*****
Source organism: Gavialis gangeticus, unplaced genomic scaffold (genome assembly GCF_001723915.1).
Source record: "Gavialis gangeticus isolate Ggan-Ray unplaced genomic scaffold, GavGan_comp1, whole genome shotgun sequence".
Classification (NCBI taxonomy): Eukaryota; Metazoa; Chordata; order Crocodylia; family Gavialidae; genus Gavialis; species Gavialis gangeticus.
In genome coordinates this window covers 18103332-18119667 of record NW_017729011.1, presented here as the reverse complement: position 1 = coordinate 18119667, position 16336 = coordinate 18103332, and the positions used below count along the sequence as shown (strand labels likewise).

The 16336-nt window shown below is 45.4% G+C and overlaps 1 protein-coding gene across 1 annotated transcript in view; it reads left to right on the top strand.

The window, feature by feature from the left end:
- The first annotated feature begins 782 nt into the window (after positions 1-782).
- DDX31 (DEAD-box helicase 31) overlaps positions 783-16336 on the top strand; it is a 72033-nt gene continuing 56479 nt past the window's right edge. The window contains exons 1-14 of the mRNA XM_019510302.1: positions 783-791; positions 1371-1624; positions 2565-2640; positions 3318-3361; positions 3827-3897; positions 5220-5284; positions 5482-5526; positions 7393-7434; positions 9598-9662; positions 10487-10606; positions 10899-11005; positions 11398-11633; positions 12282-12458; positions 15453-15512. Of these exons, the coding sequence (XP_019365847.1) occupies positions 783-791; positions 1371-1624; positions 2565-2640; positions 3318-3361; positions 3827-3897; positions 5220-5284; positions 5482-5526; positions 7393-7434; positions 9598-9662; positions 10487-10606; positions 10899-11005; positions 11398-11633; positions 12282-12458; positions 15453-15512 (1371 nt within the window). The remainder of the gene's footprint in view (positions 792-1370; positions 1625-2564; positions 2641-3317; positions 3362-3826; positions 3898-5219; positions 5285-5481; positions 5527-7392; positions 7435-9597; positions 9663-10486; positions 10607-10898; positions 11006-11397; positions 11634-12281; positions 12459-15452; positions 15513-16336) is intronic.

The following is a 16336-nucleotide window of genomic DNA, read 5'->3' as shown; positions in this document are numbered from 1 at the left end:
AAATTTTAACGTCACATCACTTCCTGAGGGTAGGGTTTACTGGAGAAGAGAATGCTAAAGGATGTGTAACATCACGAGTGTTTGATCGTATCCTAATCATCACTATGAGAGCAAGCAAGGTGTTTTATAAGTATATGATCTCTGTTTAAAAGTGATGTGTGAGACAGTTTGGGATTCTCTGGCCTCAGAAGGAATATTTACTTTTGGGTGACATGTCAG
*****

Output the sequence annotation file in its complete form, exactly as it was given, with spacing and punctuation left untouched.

Source organism: Gavialis gangeticus, unplaced genomic scaffold (genome assembly GCF_001723915.1).
Source record: "Gavialis gangeticus isolate Ggan-Ray unplaced genomic scaffold, GavGan_comp1, whole genome shotgun sequence".
Classification (NCBI taxonomy): Eukaryota; Metazoa; Chordata; order Crocodylia; family Gavialidae; genus Gavialis; species Gavialis gangeticus.
In genome coordinates this window covers 18103332-18119667 of record NW_017729011.1, presented here as the reverse complement: position 1 = coordinate 18119667, position 16336 = coordinate 18103332, and the positions used below count along the sequence as shown (strand labels likewise).

The 16336-nt window shown below is 45.4% G+C and overlaps 1 protein-coding gene across 1 annotated transcript in view; it reads left to right on the top strand.

The window, feature by feature from the left end:
- The first annotated feature begins 782 nt into the window (after positions 1-782).
- DDX31 (DEAD-box helicase 31) overlaps positions 783-16336 on the top strand; it is a 72033-nt gene continuing 56479 nt past the window's right edge. The window contains exons 1-14 of the mRNA XM_019510302.1: positions 783-791; positions 1371-1624; positions 2565-2640; positions 3318-3361; positions 3827-3897; positions 5220-5284; positions 5482-5526; positions 7393-7434; positions 9598-9662; positions 10487-10606; positions 10899-11005; positions 11398-11633; positions 12282-12458; positions 15453-15512. Of these exons, the coding sequence (XP_019365847.1) occupies positions 783-791; positions 1371-1624; positions 2565-2640; positions 3318-3361; positions 3827-3897; positions 5220-5284; positions 5482-5526; positions 7393-7434; positions 9598-9662; positions 10487-10606; positions 10899-11005; positions 11398-11633; positions 12282-12458; positions 15453-15512 (1371 nt within the window). The remainder of the gene's footprint in view (positions 792-1370; positions 1625-2564; positions 2641-3317; positions 3362-3826; positions 3898-5219; positions 5285-5481; positions 5527-7392; positions 7435-9597; positions 9663-10486; positions 10607-10898; positions 11006-11397; positions 11634-12281; positions 12459-15452; positions 15513-16336) is intronic.

The following is a 16336-nucleotide window of genomic DNA, read 5'->3' as shown; positions in this document are numbered from 1 at the left end:
AAATTTTAACGTCACATCACTTCCTGAGGGTAGGGTTTACTGGAGAAGAGAATGCTAAAGGATGTGTAACATCACGAGTGTTTGATCGTATCCTAATCATCACTATGAGAGCAAGCAAGGTGTTTTATAAGTATATGATCTCTGTTTAAAAGTGATGTGTGAGACAGTTTGGGATTCTCTGGCCTCAGAAGGAATATTTACTTTTGGGTGACATGTCAG